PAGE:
Lauralee Blanchard of the Maui’s own Leilani Farm Sanctuary will be joining Sea Shepherd’s Captain Paul Watson as part of VegansAreCool.com’s Vegan of the Year Awards. While Watson puts his hide on the line to save the whales, Blanchard helped save a different kind of creature coming across the Pacific: the pig. A former consultant to the World Society for the Protection of Animals (WSPA), she helped document the cruel treatment hogs receive when traversing the Pacific for slaughter and consumption.
“Every year, thousands of pigs are shipped alive from the mainland U.S. to Hawaii only to be slaughtered upon arrival,” says Blanchard. “During their one-week voyage, these pigs are forced to endure intensely overcrowded and unsanitary conditions; many suffer stress-related illnesses, injuries and diseases. Those who survive the trip are kept in cages, and then slaughtered. The supermarket chains agreed to stop purchasing pork products from pigs transported live from the mainland U.S. to Hawaii for slaughter, as a result of the WSPA investigation, which I helped document. The supermarkets cited animal welfare as the reason for their change of policy.”
Some of these pigs are also imported for military training practices. Blanchard not only documented the treatment of these animals but rallied the local community and spearheaded a petition on Change.org that has topped 30,000 signatures.
The petition asked Matson to stop transporting the pigs. The company refused, but supermarket chains Foodland and Times Supermarket did stop buying pork from pigs inhumanely transported. While the practice still exists, her activism resulted in a reduction of about 7,500 pigs.
“The entire process, not just the shipping, is inhumane and unacceptable,” says Blanchard. “These pigs [which she says have cognitive abilities equivalent to a three-year-old human] are raised in cruel conditions on factory farms and then trucked across the U.S. continent before being loaded onto the Matson ocean containers. After arriving on shore, they are brutally slaughtered.”
Blanchard also runs a sanctuary for animals that rescues goats, chickens, cats ducks, rabbits, geese, tortoises, donkeys, pigs and a deer. Her farm is currently at capacity, though she does want to expand.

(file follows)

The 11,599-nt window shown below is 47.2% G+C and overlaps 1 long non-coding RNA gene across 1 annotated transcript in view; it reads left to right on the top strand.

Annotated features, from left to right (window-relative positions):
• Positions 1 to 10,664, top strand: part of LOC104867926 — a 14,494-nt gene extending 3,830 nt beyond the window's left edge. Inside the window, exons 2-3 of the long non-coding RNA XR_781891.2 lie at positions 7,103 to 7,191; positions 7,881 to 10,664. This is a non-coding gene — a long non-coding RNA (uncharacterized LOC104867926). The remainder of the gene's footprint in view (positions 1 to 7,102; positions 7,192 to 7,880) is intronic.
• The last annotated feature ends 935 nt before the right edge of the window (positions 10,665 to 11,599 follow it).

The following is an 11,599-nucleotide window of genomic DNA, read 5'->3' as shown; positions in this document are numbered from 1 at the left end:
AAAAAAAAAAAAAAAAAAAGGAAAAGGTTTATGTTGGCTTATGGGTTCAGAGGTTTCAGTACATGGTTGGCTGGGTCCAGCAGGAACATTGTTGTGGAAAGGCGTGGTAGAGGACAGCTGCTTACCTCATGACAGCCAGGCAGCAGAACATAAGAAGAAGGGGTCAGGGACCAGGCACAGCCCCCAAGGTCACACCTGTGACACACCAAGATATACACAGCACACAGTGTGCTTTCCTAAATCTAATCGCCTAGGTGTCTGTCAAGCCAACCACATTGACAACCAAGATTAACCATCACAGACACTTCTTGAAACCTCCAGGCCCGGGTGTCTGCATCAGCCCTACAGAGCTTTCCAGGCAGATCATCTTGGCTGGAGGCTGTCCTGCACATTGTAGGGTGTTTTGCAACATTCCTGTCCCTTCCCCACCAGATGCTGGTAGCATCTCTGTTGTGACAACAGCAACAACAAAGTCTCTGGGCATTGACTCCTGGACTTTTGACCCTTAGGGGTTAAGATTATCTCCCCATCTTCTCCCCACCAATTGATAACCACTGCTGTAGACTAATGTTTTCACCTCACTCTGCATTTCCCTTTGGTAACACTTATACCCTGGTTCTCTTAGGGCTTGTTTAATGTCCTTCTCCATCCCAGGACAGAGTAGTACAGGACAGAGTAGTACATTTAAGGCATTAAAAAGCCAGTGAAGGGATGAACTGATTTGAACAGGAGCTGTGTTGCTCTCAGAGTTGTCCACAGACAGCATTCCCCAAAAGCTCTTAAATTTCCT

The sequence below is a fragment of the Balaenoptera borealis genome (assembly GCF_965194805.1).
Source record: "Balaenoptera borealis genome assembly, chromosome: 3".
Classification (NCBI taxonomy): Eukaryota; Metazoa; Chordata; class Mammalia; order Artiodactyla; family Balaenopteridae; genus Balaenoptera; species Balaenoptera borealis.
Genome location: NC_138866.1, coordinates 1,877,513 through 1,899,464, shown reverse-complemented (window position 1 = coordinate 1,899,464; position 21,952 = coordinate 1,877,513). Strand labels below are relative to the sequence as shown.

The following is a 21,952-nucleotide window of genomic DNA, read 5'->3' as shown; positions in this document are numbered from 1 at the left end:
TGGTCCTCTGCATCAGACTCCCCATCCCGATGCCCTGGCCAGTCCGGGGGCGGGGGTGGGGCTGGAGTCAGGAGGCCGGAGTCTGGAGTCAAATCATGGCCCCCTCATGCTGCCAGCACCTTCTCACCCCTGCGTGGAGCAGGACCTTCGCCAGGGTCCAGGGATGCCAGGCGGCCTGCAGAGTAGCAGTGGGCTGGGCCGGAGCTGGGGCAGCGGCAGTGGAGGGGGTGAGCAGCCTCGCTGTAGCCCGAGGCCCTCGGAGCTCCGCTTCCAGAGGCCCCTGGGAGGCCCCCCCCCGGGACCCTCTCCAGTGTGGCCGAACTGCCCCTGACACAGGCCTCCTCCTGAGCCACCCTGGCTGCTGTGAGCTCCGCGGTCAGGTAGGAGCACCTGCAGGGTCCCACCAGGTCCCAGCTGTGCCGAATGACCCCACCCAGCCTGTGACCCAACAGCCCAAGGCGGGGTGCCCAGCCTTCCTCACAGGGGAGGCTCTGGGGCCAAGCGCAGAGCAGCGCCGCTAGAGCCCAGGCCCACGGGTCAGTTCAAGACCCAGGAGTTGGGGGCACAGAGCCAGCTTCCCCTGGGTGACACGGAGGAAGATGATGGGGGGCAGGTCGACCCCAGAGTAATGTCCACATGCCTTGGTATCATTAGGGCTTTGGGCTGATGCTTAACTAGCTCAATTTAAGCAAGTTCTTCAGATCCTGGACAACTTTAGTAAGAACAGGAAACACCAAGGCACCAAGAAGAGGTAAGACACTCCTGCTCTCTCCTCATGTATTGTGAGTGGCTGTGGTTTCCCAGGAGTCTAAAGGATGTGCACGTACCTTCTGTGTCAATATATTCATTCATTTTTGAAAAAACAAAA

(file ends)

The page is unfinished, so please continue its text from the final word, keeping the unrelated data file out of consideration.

“We work to find good homes for the rescued animals, but most of them spend the remainder of their lives at Leilani Farm Sanctuary,” says Blanchard. “The sanctuary is now at the point where it has as many animals as we can afford to take care of. Our future vision is to fence in additional pasture land in order to accommodate more animals. We are working to raise funds for this project and to help with the ongoing care of the animals. Tax-deductible donations can be made on our website at leilanifarmsanctuary.org. We are also working to expand Leilani Farm Sanctuary’s humane education programs and outreach programs for people with special needs.”
Blanchard believes being a vegan is an important part of her philosophy, and the sanctuary offers assistance for people interested in changing their lifestyle. The sanctuary also offers tours on Wednesdays and Saturdays for $20.
“A vegan lifestyle is beneficial for optimal human health, protection of the environment, and the reduction of animal suffering,” says Blanchard. “The United Nations Environment Program (UNEP) resource panel released a report stating that a global shift towards a vegan diet is vital if we are to halt climate change and other environmental problems. Adopting a vegan diet is easy and we are happy to help! Leilani Farm Sanctuary provides vegan starter guides for anyone who is interested.”
Another way to get involved at the sanctuary is to volunteer on Monday or Wednesday mornings at 9am. Blanchard needs assistance with barn cleaning, gardening, carpentry, animal grooming, general maintenance, manure duty, window washing, installations, repairs, etc. Chores on a farm are plentiful.
I hear volunteer days do offer a good vegan lunch, and reservations are required. Email [email protected] to participate. Blanchard says she’s elated to appear on the Vegan of the Year list, and is inspired to accomplish even more in the future when it comes to veganism.
“Death at a slaughterhouse is never quick and painless,” she says. “The reality is that over 90 percent of farmed animals in the U.S. are raised on factory farms in intensive confinement. The Animal Welfare Act excludes protection for animals raised for food. There are no laws requiring factory farms to provide animals with spacious environments, clean surroundings, fresh air or sunlight.
“The animals are regarded as mere commodities,” she continued. “They are treated like machines with no concern for their pain or suffering, and are deprived of exercise so that all their energy goes toward producing flesh, eggs, or milk for human consumption.
Factory-farmed animals are fed growth hormones to fatten them faster and are genetically altered through selective breeding and gene splicing to grow larger or to produce more milk or eggs than they would naturally. Their miserable lives end at the slaughterhouse where they are frequently dismembered while still fully conscious.”